It was Valentines Day. I had just told my wife that that I had throat cancer. And I was leaving for two weeks for an adventure trip to Antarctica with our daughter. I told myself: “I’ll deal with the cancer when I get back.” I was very much at peace with continuing with the trip as planned. I did wonder whether I was delaying the start treatment and whether that would make a difference. I chose not to dwell on that question, and took comfort in the doctor’s advice to continue with the trip as planned. But I was very worried about my wife. I feared that the learning of diagnosis would have a devastating effect on her. And it did.
During the morning of that first day, I was happy to have something all-consuming upon which to focus. We had to complete final preparations, as we would soon be on our way to JFK airport. It was exciting. Krista and I would be setting foot on our seventh continent. We had both been all over world, but this was a different kind of trip.
I don’t really remember the drive to JFK, but I do recall a feeling like being in a fog. Quiet times led to a thousand questions passing through my mind. Of course, there were no answers for the questions; at least not yet. Answers would only come over time.
The biggest worry initially was “is the cancer widespread? Has it metastasized?” I did not speak of this worry. Instead, I told myself that I was going to need to let this play out. There was no benefit in worrying or continuing to ask “what-if” questions. I realized that this cancer journey was going to take mental discipline and emotional control. I resolved to prepare myself. I was determined to develop routines and habits that would help me deal with whatever was thrown my way.
I was very fortunate in that cancer struck me at time when I had developed habits and routines that would serve me well. A notably positive thing about the timing is that I was quite healthy and fit at the time of the diagnosis. I had lost 25 pounds over the past 18 months. I was exercising regularly and focusing on my diet. At the time, I was well into eating the Ketogenic diet, which was working quite well for me. Coincidentally, the low carbohydrate high-fat Ketogenic diet is one that research has shown to be beneficial in the battle against cancer.
Five months before the diagnosis, I had taken up the practice of meditating. After a slow start, I had been practicing daily meditation for several months. The other routine I had established was daily journaling. I was doing two types of journaling: 1) a daily “5 minute” journal (which I did in Evernote); 2) a longer hand-written journal, which I did tried to daily but settled for 4-5 times per week. These routines would help me internalize the diagnosis, process my thoughts and emotions, and decide how I would think and act during the battle.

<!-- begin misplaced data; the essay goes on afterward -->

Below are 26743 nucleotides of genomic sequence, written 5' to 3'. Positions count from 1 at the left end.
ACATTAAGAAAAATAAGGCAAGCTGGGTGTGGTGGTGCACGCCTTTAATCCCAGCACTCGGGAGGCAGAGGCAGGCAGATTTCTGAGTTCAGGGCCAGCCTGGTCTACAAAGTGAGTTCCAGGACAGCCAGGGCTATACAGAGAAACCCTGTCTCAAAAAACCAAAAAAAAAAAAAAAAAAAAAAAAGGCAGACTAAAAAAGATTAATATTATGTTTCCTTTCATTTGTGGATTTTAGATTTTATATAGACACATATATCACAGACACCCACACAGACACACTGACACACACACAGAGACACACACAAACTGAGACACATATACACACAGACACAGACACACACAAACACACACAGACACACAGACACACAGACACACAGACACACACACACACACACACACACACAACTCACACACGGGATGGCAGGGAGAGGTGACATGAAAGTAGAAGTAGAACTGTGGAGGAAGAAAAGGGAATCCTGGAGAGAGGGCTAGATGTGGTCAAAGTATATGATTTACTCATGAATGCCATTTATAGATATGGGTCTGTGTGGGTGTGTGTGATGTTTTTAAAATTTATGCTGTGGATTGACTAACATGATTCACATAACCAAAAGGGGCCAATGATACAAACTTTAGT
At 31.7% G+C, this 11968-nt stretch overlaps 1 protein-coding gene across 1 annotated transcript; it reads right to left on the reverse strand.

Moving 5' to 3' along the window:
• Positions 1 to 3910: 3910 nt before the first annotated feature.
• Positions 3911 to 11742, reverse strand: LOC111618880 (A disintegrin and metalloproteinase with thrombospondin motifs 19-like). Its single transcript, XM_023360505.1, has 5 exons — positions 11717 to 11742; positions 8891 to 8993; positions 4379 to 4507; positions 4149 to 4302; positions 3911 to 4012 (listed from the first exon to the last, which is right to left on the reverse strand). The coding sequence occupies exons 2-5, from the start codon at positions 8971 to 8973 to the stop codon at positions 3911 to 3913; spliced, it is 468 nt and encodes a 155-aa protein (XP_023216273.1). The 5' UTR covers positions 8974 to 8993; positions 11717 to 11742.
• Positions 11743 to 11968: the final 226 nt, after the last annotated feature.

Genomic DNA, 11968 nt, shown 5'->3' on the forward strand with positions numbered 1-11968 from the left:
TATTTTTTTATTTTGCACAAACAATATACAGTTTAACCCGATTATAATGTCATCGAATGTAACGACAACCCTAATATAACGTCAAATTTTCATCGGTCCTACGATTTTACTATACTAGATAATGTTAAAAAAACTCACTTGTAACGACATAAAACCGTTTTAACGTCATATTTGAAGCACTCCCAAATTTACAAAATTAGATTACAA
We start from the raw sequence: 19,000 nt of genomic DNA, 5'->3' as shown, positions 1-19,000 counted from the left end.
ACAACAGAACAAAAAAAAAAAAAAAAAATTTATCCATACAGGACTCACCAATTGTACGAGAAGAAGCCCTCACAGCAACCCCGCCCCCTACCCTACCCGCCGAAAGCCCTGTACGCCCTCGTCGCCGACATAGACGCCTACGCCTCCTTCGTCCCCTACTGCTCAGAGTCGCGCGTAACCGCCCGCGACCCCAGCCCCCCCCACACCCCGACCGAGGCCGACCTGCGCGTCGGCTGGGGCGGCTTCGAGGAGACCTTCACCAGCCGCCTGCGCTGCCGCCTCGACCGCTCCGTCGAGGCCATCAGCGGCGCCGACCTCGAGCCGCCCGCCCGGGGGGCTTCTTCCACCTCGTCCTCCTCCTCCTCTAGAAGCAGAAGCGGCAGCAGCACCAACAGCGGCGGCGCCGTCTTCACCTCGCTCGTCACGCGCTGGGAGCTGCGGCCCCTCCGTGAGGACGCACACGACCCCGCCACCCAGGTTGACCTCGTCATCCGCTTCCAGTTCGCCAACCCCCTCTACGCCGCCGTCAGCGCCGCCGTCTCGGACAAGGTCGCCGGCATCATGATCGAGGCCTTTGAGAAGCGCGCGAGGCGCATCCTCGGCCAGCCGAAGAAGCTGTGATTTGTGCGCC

Tim Ferriss (author, podcaster, and evangelist of leading life hacks) speaks of his journaling as “taming his monkey brain.” In other words, clearing the clutter and getting focused. It certainly worked well for me, especially as I prepared to battle cancer. The following is directly from my handwritten journal, grammatical errors and all, written on February 15, 2017 at 8:50 AM, on Aero Argentina flight 1857 from Buenos Aires to Ushuaia. This is how I internalized the diagnosis.
So, the day came to get the test results. And guess what? A new game in town. We are now in the “C” game. Not what I wanted, but honestly, I was not surprised. It has been less than 24 hours since I got the report from Dr, Gallagher. Awkward timing. But what timing would be god for this. My first thought was “How would Deb deal with this?” I was thinking about how I would tell her before the doctor was done explaining.
Gotta play the hand your dealt. And this is one I’ve got to play very well. No room for screwing around. Must become an expert. This is now part of who I am. Part of my reality.
1) Positive attitude
2) No whining – no blaming – no looking for cause
3) One step at a time (live in the moment)
4) Team effort (cannot do it myself)
5) Health & fitness first priority
6) Must get good rest everyday
7) Complementary protocols
8) Document the journey
9) Knowledge is power (follow the data)
10) We win – no matter what
Live your life. The disease is only one factor. It does not own me.
How do I reconcile my goal to ski at 100 with the near term challenge of surviving the next 5 years? Of course, this is just part of the journey. This is a necessary chapter in the book. My experience conquering cancer will prepare for the rest of the journey. And it will help me to value and enjoy every day. I also think it will help me and Deb. It will bring us closer together. It will make the other stuff far less important, some of it totally unimportant.
I must be sure affairs are in order. The financial plan will likely change. Unlikely to be able to get life insurance at reasonable price. So other strategies come into consideration.
So enough about “C”. Krista and I are on our way to an adventure of a life time. In just a few hours, we will be in Ushuaia. In 30 hours, we will be boarding the Silver Explorer on our way to Antarctica. Hard to believe! But if you can dream it, we can make it happen.
Until I started to work on this blog post, I had not re-read that journal entry since the trip to Antarctica. I now know that my thoughts that day, set forth sloppily in my journal (my handwriting is so bad, I need to print so I can read my own notes), laid the foundation for how I would think and act in my battle with cancer. The principles I listed actually guided me on my cancer journey, and allowed me to really enjoy the journey to Antarctica.